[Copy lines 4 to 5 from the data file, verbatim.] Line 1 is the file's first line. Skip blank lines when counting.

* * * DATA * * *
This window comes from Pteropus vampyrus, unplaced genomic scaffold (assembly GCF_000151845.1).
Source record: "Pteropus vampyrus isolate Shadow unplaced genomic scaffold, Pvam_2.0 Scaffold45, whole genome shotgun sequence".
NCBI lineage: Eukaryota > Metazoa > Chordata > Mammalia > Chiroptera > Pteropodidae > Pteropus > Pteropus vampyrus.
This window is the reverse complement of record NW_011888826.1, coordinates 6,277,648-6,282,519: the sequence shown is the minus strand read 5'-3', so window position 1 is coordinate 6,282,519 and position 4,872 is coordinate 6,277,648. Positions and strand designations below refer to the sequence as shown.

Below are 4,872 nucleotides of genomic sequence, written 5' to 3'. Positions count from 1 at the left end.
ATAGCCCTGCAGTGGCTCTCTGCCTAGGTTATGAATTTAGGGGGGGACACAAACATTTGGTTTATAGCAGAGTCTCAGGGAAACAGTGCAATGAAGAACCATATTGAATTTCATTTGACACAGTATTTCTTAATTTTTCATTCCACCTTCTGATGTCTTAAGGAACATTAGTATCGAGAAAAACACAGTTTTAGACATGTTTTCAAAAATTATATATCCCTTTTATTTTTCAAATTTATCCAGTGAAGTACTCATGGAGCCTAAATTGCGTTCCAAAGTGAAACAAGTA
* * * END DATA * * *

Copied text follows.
This window is the reverse complement of record NW_011888826.1, coordinates 6,277,648-6,282,519: the sequence shown is the minus strand read 5'-3', so window position 1 is coordinate 6,282,519 and position 4,872 is coordinate 6,277,648. Positions and strand designations below refer to the sequence as shown.

Below are 4,872 nucleotides of genomic sequence, written 5' to 3'. Positions count from 1 at the left end.